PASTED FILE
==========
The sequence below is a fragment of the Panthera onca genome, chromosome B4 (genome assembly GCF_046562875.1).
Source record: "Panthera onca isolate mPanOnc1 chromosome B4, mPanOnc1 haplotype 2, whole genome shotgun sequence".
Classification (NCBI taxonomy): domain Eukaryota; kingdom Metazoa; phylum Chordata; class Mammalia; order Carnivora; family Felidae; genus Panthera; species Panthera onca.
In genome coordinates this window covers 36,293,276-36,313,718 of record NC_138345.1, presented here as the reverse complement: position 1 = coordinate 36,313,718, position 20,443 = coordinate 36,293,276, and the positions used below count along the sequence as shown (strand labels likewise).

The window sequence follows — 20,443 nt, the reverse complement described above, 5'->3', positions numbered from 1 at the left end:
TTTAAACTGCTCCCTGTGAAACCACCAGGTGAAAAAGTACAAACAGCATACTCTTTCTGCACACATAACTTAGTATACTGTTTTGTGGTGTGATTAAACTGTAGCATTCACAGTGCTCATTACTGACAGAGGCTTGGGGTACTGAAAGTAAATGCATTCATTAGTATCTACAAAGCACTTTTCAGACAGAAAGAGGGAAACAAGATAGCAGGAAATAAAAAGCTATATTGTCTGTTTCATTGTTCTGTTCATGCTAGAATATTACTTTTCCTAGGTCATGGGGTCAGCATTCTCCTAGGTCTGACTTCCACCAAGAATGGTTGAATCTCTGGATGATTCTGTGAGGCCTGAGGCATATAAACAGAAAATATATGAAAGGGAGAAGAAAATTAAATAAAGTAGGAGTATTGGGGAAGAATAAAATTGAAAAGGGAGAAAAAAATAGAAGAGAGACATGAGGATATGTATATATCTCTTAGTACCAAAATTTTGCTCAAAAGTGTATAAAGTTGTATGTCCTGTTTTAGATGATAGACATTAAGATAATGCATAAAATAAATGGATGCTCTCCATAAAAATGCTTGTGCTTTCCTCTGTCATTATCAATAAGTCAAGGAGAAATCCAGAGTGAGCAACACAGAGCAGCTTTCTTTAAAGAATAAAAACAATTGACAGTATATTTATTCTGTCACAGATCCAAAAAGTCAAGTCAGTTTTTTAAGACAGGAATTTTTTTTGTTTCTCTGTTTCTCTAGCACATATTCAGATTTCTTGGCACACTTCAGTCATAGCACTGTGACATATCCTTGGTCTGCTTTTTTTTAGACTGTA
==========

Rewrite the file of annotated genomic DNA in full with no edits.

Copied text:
The sequence below is a fragment of the Panthera onca genome, chromosome B4 (genome assembly GCF_046562875.1).
Source record: "Panthera onca isolate mPanOnc1 chromosome B4, mPanOnc1 haplotype 2, whole genome shotgun sequence".
Classification (NCBI taxonomy): domain Eukaryota; kingdom Metazoa; phylum Chordata; class Mammalia; order Carnivora; family Felidae; genus Panthera; species Panthera onca.
In genome coordinates this window covers 36,293,276-36,313,718 of record NC_138345.1, presented here as the reverse complement: position 1 = coordinate 36,313,718, position 20,443 = coordinate 36,293,276, and the positions used below count along the sequence as shown (strand labels likewise).

The window sequence follows — 20,443 nt, the reverse complement described above, 5'->3', positions numbered from 1 at the left end:
TTTAAACTGCTCCCTGTGAAACCACCAGGTGAAAAAGTACAAACAGCATACTCTTTCTGCACACATAACTTAGTATACTGTTTTGTGGTGTGATTAAACTGTAGCATTCACAGTGCTCATTACTGACAGAGGCTTGGGGTACTGAAAGTAAATGCATTCATTAGTATCTACAAAGCACTTTTCAGACAGAAAGAGGGAAACAAGATAGCAGGAAATAAAAAGCTATATTGTCTGTTTCATTGTTCTGTTCATGCTAGAATATTACTTTTCCTAGGTCATGGGGTCAGCATTCTCCTAGGTCTGACTTCCACCAAGAATGGTTGAATCTCTGGATGATTCTGTGAGGCCTGAGGCATATAAACAGAAAATATATGAAAGGGAGAAGAAAATTAAATAAAGTAGGAGTATTGGGGAAGAATAAAATTGAAAAGGGAGAAAAAAATAGAAGAGAGACATGAGGATATGTATATATCTCTTAGTACCAAAATTTTGCTCAAAAGTGTATAAAGTTGTATGTCCTGTTTTAGATGATAGACATTAAGATAATGCATAAAATAAATGGATGCTCTCCATAAAAATGCTTGTGCTTTCCTCTGTCATTATCAATAAGTCAAGGAGAAATCCAGAGTGAGCAACACAGAGCAGCTTTCTTTAAAGAATAAAAACAATTGACAGTATATTTATTCTGTCACAGATCCAAAAAGTCAAGTCAGTTTTTTAAGACAGGAATTTTTTTTGTTTCTCTGTTTCTCTAGCACATATTCAGATTTCTTGGCACACTTCAGTCATAGCACTGTGACATATCCTTGGTCTGCTTTTTTTTAGACTGTA